Pension funds will be hit by ban on BP dividend payouts
BP’s shares plunged by as much as 12% yesterday as US officials threatened to seek a ban on dividend payouts following the Gulf of Mexico crisis.
Any ban could have major repercussions for pension funds in Great Britain and Northern Ireland which invest heavily in the oil giant because of the stability of its dividend payout to shareholders.
While BP’s shares recovered some ground to close 6.6% down — wiping another £5bn off the value of the group — investors were spooked after US Department of Justice officials reportedly said they were planning “to take action” to make sure BP had enough cash to cover claims arising from the spill.
This was seen as a threat to the BP dividend, which has not been cut since 1992. Around £1 in every £7 paid in dividends to UK pension funds by FTSE 100 Companies comes from BP.
It is estimated that about 18 million people in the UK either own BP shares or pay into a pension fund that holds them, with the company previously paying out around 15% of all the dividend income in Britain.
The company has so far refused to comment on the future of dividends, with the board due to make the decision at the end of July.
Haydn Gibson, managing director of financial services firm ASM Howarth in Belfast, said there are obvious negative implications for pension schemes local people are part of.
“Anyone in a pension scheme that is invested in BP shares, the valuation of that pension fund could be hit. The drop in dividend could also affect the valuation of the fund,” he said.
“However, generally somebody will be managing the pension fund and the value of that will be quite widely spread.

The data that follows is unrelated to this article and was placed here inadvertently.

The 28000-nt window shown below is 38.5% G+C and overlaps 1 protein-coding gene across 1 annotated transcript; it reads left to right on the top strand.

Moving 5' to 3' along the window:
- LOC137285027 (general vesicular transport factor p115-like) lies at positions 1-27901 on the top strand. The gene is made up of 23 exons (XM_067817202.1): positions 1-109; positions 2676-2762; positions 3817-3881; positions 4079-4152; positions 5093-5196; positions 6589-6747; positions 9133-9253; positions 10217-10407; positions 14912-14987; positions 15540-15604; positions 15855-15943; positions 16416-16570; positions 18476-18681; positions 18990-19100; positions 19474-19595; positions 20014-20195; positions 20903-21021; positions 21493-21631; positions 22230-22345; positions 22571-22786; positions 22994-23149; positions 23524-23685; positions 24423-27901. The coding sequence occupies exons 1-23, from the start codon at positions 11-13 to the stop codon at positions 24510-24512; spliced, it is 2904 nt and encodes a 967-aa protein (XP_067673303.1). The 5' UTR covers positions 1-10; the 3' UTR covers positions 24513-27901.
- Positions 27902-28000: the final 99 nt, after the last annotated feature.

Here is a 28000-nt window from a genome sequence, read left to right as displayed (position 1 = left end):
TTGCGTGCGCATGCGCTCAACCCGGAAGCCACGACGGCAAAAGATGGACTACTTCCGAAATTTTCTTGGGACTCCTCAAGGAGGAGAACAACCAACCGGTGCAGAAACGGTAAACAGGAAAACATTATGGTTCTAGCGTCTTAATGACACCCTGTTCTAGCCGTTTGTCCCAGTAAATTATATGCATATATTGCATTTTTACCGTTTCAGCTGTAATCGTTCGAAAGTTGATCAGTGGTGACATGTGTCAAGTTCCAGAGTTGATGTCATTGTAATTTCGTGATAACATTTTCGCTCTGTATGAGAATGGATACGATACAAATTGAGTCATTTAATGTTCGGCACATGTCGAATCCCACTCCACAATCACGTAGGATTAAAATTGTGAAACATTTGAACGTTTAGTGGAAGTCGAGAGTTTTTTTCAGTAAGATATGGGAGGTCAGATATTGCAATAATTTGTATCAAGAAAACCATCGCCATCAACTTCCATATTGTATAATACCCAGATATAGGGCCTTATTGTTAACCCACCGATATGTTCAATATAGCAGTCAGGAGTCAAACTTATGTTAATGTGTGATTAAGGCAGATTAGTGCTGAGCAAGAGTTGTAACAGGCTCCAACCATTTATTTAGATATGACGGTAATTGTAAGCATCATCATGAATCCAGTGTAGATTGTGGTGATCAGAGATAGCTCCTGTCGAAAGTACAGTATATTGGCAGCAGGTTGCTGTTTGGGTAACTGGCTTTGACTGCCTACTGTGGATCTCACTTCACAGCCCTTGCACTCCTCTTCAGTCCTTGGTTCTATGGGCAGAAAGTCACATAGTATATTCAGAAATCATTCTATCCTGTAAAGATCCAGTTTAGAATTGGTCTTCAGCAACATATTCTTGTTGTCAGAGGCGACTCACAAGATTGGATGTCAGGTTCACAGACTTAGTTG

“It won’t all be in the same sector. The fact that one stock is falling, the value of the pension scheme will not fall by the same amount.”
Around £50bn has been wiped off the value of the firm since the Deepwater Horizon oil rig disaster on April 20, which killed 11 workers.
Beleaguered BP said the cost of the clean-up and containment efforts had now hit $1.43bn (£979m).
But its latest effort to capture oil spewing out of the leak is now collecting about 15,000 barrels a day.
The firm is facing mounting pressure from President Barack Obama over its response to the oil spill, with attacks becoming increasingly aggressive.
President Obama’s administration has insisted on referring to BP by its former name “British Petroleum” and the US leader suggested its chief executive, Tony Hayward, should be sacked. David Cameron said yesterday he understood the US government's “frustration” over BP's efforts to cope with the Deepwater Horizon oil leak and would discuss the situation with President Obama.
But London Mayor Boris Johnston hit out at the anti-British rhetoric from the US.
“When you consider the huge exposure of British pension funds to BP it starts to become a matter of national concern if a great British company is being continually beaten up on the airwaves,” he said.
BP employs 22,800 staff in the US, while the region accounts for around a third of its profits and proven oil reserves.